downing-street

Larry, the Downing Street cat, is barred from private residence

Dec. 28, 2011 at 2:45 PM ET

Reuters file /
Larry the Downing Street cat sits under the Christmas tree at his home in central London. Staff at the prime minister's offices consider him a great colleague, describing him as friendly and playful.

Larry the cat has been a resident at No. 10 Downing Street for nearly a year now, but it has only recently been revealed that he is less than free to roam around all areas of his home.

The tabby, hired as the U.K. government’s rat catcher last winter, wanders regularly around the British prime minister’s offices, but is locked out of the leader’s private living quarters, shared with his wife and three children. As in the White House — although on a smaller scale —  the prime minister’s residence is located in the same building as his official headquarters.

“David and his children are very keen on Larry. But it is a flat within an office so it is difficult,” a No. 10 spokesman told the Mirror newspaper. “If he was in it, he wouldn’t be able to get into the rest of the building where he has the run of the place. He wouldn’t be able to access the rats.”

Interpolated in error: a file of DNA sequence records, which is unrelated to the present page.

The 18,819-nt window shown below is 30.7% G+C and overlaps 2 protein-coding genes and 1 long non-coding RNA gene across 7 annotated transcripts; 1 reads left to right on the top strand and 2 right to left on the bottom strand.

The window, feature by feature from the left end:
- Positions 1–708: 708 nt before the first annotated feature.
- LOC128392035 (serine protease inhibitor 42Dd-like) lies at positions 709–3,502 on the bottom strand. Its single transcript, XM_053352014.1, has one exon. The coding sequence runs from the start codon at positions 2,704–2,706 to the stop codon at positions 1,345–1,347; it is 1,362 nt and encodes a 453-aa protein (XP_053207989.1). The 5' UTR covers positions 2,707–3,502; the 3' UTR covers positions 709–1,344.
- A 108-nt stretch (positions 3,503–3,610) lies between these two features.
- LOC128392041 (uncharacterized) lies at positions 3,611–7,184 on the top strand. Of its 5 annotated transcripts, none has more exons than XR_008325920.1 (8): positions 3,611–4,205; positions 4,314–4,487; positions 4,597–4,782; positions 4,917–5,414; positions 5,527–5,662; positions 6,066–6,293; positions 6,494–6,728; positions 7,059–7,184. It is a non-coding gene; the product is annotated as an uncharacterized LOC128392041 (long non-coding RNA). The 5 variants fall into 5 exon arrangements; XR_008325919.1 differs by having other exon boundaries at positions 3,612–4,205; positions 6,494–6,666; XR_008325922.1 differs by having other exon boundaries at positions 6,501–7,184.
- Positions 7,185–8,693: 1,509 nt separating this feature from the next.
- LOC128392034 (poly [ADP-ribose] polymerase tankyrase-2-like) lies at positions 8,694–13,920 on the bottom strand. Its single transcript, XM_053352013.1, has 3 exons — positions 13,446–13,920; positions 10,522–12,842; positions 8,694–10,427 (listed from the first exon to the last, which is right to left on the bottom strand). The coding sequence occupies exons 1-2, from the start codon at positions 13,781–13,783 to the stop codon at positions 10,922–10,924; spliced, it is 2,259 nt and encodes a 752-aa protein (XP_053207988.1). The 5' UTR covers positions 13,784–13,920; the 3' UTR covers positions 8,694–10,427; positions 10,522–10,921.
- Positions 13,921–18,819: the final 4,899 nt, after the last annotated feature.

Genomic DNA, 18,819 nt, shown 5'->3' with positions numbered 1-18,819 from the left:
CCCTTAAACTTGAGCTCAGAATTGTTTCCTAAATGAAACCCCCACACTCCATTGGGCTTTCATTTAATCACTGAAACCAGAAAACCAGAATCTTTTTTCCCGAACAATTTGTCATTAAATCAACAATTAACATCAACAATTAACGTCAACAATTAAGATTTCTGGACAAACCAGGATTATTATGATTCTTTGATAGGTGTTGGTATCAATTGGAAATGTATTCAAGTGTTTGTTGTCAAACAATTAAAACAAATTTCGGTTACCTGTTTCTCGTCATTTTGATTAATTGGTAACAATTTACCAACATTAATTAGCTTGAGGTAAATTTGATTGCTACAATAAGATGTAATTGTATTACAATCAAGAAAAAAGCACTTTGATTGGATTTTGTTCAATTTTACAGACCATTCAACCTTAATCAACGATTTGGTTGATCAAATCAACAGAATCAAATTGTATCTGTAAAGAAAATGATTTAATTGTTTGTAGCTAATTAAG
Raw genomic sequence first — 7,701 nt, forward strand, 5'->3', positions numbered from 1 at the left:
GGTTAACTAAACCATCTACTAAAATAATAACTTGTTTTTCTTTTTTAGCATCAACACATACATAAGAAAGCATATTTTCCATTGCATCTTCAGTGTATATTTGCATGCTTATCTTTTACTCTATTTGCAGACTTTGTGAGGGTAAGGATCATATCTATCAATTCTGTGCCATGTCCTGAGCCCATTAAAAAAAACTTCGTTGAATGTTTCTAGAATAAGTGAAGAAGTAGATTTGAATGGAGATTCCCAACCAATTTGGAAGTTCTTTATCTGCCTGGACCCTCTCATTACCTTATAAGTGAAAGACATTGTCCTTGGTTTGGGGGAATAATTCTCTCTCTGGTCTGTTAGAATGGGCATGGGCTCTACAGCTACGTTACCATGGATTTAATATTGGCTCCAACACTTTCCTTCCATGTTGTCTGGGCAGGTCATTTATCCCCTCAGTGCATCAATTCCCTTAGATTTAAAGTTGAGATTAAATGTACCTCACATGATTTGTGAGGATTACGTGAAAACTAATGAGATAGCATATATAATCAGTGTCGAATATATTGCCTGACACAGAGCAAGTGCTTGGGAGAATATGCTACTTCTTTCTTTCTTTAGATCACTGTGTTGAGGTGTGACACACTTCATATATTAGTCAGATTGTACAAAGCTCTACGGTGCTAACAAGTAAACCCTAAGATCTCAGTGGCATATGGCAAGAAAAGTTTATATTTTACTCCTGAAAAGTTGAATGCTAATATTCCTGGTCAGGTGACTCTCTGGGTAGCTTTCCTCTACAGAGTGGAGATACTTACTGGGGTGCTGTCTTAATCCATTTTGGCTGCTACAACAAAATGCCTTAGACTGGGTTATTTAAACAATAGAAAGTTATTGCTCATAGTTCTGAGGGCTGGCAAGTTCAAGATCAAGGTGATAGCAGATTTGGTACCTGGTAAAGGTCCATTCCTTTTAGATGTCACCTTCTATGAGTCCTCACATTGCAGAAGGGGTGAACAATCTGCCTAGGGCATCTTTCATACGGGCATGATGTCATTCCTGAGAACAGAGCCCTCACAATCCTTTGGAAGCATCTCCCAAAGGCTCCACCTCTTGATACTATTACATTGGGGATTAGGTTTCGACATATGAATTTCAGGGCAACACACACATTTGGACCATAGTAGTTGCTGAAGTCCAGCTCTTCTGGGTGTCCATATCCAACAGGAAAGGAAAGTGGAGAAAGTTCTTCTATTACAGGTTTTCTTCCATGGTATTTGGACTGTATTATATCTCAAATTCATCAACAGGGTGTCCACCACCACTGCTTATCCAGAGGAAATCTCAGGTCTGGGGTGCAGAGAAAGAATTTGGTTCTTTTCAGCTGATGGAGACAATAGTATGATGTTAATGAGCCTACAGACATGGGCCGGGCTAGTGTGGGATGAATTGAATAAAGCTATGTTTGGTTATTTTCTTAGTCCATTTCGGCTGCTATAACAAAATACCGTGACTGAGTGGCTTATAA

Last year, the prime minister’s residence was given a $100,000 face-lift, which included a second kitchen and a new toilet, according to the British media. The Larry lock-out was revealed, according to the Mirror, after details of the renovation were released.

Despite the lockout, Larry, who is described by No. 10 workers as very friendly and playful, has been a good addition to Prime Minister David Cameron’s team, catching several mice and rats over the past 10 months. Yet, Cameron may need to consider beefing up his feline task force, as a mouse was reportedly spotted in Downing Street last month.

As with most topics in politics, not everyone agreed with Downing Street’s rational for limiting Larry’s domain.

“Poor Larry is being treated like some servant from 'Downton Abbey',” Labour MP Kerry McCarthy told the newspaper, referring to the wildly-popular TV drama about a aristocrat's family and their servants. “It is shocking that after all the publicity he is not even allowed to set paw inside the Prime Minister's flat.”

Rachel Elbaum is a London-based writer who hopes never to catch a mouse in her house. 

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